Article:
Four Texans were among the 12 anglers who had a shot at the Bassmaster Elite Series Angler of the Year (AOY) award when Toyota Trucks Championship Week began last Saturday.
However, every member of that quartet lost ground in the first leg of the circuit's inaugural postseason – the Berkley PowerBait Trophy Chase at
Alabama's Lake Jordan – and now only one still has a mathematical chance at the top slot.
Alton Jones and Kelly Jordon were in the best positions of the four to make a run at the title. Jones started the postseason in 3rd place and Jordon was 7th.
But Jones is now 6th and needs a victory and some big-time tank jobs by the points leaders at the Trophy Triumph at the Alabama River this week to have any chance at the crown, while Jordon can only hope to gain a few spots and grab a larger share of the AOY purse.
The other two Texans in the field are Todd Faircloth and Gary Klein. The former fell from 5th to 8th in the points and the latter dropped from 9th to a tie for 11th. Like the rest of the bottom 6, they're out of AOY contention.
Lake Jordan wasn't kind to the visitors from the Lone Star State – even the one that shares its last name (although the spelling is different). Here's a look at what befell the two members of the foursome who had the most to gain.
> Day 1: 5, 9-07
> Day 2: 5, 13-09
> Total = 10, 23-00 (10th)
Jones said his less-than-stellar showing was due to numerous quality fish that got away.
"I was literally on the right bites to win the event, but you have to catch those bites," he said. "When you're battling for Angler of the Year, execution is everything, and my problem was my inability to put fish in the boat.
"I was fishing one of my strengths, but I just flat failed to execute."
He flipped docks (the shallower, the better) with a Booyah jig, a Yum tube and a Yum Money Craw and caught a mix of largemouth and spotted bass.
"I lost a couple of key fish the first day, but then (on day 2) I really got clobbered. I lost one that was 5 (pounds) or more and two other ones that were over 3 1/2. The whole reason for flipping is to (be able to) catch your bites, but I still lost them."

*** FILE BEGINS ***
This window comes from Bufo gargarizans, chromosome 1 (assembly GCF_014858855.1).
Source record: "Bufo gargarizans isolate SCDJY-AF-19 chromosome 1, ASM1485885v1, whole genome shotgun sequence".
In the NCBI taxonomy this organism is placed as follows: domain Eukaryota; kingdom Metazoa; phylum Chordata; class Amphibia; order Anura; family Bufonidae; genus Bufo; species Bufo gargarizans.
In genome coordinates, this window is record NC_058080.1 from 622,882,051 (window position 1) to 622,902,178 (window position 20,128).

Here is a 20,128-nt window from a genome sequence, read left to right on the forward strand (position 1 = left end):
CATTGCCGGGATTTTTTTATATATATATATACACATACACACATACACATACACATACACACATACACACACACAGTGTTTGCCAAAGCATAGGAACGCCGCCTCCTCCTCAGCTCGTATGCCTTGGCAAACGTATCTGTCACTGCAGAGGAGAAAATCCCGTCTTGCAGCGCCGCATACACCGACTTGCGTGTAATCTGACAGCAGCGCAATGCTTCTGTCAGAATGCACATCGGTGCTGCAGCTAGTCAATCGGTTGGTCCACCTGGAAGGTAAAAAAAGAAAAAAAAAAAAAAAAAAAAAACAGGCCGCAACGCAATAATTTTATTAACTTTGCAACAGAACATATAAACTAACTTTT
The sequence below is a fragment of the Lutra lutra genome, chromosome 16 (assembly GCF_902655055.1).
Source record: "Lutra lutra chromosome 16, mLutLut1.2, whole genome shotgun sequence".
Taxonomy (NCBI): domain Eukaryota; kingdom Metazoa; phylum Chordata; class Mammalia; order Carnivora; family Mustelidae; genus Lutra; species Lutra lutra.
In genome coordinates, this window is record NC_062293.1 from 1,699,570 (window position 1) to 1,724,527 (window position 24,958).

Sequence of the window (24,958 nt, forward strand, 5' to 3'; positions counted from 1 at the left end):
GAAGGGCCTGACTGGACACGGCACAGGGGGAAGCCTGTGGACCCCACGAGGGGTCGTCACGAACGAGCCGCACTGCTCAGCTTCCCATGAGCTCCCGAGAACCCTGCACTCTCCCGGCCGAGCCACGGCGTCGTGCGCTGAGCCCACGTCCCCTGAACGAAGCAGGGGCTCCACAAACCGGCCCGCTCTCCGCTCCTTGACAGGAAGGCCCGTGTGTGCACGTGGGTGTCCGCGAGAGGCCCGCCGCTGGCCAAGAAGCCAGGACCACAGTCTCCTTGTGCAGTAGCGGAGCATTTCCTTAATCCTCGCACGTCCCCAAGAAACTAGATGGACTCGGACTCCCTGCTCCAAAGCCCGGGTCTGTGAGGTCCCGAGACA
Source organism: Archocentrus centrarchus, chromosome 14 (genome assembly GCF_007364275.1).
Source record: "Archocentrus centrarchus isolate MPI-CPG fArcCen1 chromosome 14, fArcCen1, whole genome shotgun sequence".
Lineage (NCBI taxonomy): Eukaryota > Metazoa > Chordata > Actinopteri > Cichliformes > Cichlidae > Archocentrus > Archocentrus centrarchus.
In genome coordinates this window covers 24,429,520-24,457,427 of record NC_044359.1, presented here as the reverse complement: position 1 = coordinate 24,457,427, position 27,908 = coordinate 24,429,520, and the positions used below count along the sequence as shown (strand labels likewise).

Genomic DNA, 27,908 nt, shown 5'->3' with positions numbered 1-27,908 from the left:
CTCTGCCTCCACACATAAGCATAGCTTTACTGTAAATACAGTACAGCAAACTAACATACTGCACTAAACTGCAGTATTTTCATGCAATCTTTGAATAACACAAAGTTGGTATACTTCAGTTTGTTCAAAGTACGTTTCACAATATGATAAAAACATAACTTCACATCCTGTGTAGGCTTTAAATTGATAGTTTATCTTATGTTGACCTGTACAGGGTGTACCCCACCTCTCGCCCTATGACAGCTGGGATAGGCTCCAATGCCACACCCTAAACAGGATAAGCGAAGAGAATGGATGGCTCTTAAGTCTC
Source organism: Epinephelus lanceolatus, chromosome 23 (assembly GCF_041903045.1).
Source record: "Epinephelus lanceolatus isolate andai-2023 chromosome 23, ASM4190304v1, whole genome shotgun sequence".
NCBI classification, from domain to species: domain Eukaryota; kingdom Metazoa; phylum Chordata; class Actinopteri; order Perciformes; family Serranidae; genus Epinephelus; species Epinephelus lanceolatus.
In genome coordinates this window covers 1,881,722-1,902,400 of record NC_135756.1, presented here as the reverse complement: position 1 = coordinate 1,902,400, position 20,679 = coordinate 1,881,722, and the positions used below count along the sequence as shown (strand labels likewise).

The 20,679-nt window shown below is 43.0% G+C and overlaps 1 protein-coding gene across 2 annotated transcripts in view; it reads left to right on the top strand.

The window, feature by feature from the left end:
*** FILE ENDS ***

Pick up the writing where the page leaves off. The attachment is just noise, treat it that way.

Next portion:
One of the big ones got loose when his line ended up between the dock piling and the fire-hose cushioning that the owner had nailed to the wood, and another escaped when he couldn't negotiate it up and over a crossmember.
"If I had it to do over again, there's nothing I'd do differently – I'd still fish the same docks with the same baits. Maybe I needed to wait longer before setting the hook, I don't know."
Even Monday – a non-fishing day between the two events – held some negativity for him.
"One corner of our hotel room was just full of fire ants this morning," he related. "They got into my wife's purse and into some other stuff. This is on the 9th floor of a major hotel. That just goes to show the kind of week I'm having.
"One thing I'm real happy about, though, is the guy who's been the most consistent all year has been Skeet (Reese), and he's leading this thing. He's been on an incredible roll and my hat's off to him."
Kelly Jordon could've done without the bright sun that showed up in Alabama over the weekend.
> Day 1: 3, 4-01
> Day 2: 5, 9-13
> Total = 8, 13-14 (12th)
Jordon is certain he'd have fared much better over the weekend if weather conditions had remained as they were on the final practice day – which is what forecasters had predicted.
"Before I went to bed at about 10:30 (on Friday), they were saying 70%, 80% chance of storms," he said. "Then we get out there, it's the nicest day I've ever seen and all the fish I caught were small," he said.
"I could've had 16 or 17 pounds easy on Friday, probably more than that if I'd hit it hard. I could catch big spots on spinnerbaits and topwaters and I was flipping the mats for largemouths, all in one big, flat area. Then (on day 1) even the mats died."
He enters every tournament with a gambler's mentality and tossed snake-eyes at Jordan.
"It's sure disappointing, but it's a risk-reward scenario and sometimes you get burned. I've won a lot of tournaments and had some really bad finishes, and that's just kind of the way I roll. If I think something has potential, I'll go for it.
"I figured everybody would be on something strong and I looked for something that was exceptional. If the weather had stayed like the forecast, I think I would've done very well."
Despite his lowly rank in the standings, he's looking forward to visiting the Alabama River for the first time in several years. He notched a 15th-place finish at a Bassmaster Tour event there in 2003 and took big-bass honors in an Elite 50 the following season.
"I know what kind of fishing that place can offer and hopefully I can figure it out. They're supposed to be dropping the current and that might make the really big spots bite.
"Those big Coosa River spots are some of the baddest fish on the planet."